• Neonatal and paediatric airway anatomy has been expelled, presumably exiled to the Second Part exam (though there is no mention of them in the Second part syllabus either).
  • All mention of the Haldane effect and the chloride shift have been removed (but one can be sure they will keep asking questions about them)
  • Abnormal haemoglobin species have been removed; presumably this does not mean that one can just ignore carboxyhaemoglobin and methaemoglobin during their revision, but it does mean that they should not form the core of an SAQ in the future.
  • Arterial blood gas interpretation is no longer an "ability" expected in this section.
  • Trainees are no longer expected to "outline the methods used to measure ventilation-perfusion mismatch."
  • Some previously two-headed syllabus items have been separated:
    • Compliance and "the elastic properties of the respiratory system" are now separate items
    • "Measurement of lung volumes and capacities and factors that influence them" are now separate items
  • Some previously separate items have fused:
    • "Explain ventilation-perfusion matching and mismatching"  is now together with "explain the effect of ventilation- perfusion mismatch on oxygen transfer and carbon dioxide elimination."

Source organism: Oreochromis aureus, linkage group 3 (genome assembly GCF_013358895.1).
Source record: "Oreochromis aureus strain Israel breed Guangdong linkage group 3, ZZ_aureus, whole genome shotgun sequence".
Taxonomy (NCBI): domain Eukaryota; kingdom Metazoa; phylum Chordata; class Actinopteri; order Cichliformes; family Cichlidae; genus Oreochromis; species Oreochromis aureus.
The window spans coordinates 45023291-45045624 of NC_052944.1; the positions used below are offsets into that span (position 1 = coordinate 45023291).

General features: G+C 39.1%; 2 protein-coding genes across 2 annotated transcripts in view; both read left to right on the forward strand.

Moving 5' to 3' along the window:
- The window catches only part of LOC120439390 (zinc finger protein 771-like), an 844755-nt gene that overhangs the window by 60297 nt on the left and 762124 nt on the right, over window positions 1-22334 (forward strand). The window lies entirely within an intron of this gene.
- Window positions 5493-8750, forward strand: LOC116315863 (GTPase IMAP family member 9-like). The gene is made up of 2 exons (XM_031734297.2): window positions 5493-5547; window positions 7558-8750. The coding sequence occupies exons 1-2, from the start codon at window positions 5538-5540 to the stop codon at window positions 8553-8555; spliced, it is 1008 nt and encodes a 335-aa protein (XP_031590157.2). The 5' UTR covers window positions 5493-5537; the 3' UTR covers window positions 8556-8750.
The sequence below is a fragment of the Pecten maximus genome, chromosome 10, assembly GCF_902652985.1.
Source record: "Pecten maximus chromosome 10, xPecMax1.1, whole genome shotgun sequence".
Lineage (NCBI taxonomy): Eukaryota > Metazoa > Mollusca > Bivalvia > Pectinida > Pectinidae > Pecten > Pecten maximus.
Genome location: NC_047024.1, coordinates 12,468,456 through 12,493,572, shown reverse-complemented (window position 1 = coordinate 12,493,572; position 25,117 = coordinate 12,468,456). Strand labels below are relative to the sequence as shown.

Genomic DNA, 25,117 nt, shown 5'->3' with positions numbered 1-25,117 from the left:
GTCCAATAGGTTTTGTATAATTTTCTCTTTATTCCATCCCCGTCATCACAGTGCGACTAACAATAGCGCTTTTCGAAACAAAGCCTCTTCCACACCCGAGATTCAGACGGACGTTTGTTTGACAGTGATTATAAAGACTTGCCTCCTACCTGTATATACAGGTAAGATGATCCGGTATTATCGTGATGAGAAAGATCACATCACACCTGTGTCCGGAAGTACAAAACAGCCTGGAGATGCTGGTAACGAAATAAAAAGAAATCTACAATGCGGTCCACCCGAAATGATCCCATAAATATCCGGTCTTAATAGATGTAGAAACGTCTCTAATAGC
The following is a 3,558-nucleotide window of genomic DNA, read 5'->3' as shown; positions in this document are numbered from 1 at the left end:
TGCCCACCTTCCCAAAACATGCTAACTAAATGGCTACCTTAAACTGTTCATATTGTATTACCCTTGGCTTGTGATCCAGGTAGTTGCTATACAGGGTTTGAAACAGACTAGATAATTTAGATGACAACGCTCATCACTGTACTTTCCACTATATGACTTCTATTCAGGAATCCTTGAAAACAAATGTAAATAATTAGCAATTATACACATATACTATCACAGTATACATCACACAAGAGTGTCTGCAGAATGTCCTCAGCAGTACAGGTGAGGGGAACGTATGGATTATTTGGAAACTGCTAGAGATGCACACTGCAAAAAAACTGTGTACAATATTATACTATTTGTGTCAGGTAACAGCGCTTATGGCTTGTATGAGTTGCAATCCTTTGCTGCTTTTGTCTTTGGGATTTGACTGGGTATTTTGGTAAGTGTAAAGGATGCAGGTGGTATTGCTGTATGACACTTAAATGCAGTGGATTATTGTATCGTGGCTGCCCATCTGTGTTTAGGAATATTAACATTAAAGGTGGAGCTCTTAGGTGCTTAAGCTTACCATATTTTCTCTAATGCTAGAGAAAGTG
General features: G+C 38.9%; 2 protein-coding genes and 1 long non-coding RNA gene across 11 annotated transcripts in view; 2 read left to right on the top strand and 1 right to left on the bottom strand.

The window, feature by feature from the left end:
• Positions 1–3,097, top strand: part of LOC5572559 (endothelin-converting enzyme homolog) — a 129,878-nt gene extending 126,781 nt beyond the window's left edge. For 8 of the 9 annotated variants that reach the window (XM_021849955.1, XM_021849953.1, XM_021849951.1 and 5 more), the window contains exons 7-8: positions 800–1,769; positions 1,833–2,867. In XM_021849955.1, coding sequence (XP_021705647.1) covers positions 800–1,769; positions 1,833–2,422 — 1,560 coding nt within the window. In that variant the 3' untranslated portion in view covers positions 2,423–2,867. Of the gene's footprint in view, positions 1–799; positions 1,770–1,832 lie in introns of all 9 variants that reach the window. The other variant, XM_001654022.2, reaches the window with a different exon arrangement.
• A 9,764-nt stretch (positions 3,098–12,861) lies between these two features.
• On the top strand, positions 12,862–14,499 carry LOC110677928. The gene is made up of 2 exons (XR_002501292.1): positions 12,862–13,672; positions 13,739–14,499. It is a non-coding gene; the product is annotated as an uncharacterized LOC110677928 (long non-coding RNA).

• Some interesting additions have appeared:
    • "The role of endogenous nitric oxide in ventilation and perfusion" is new, though for some reason it appears in the section dealing with the diffusive transfer of respiratory gases, whereas the role of NO is mostly relevant in VQ matching.

Cardiovascular physiology has also experienced some notable changes include deletions:

  • The whole G5 section, "control of circulation", has been deleted or reassigned  The vasomotor centre was dismissed from the syllabus, as was the role of the autonomic nervous system in controlling systemic vascular resistance and redistribution of blood volume and the humoral regulation of blood volume and flow. These were replaced very efficiently by "explain the cardiovascular responses to ... hypovolemia"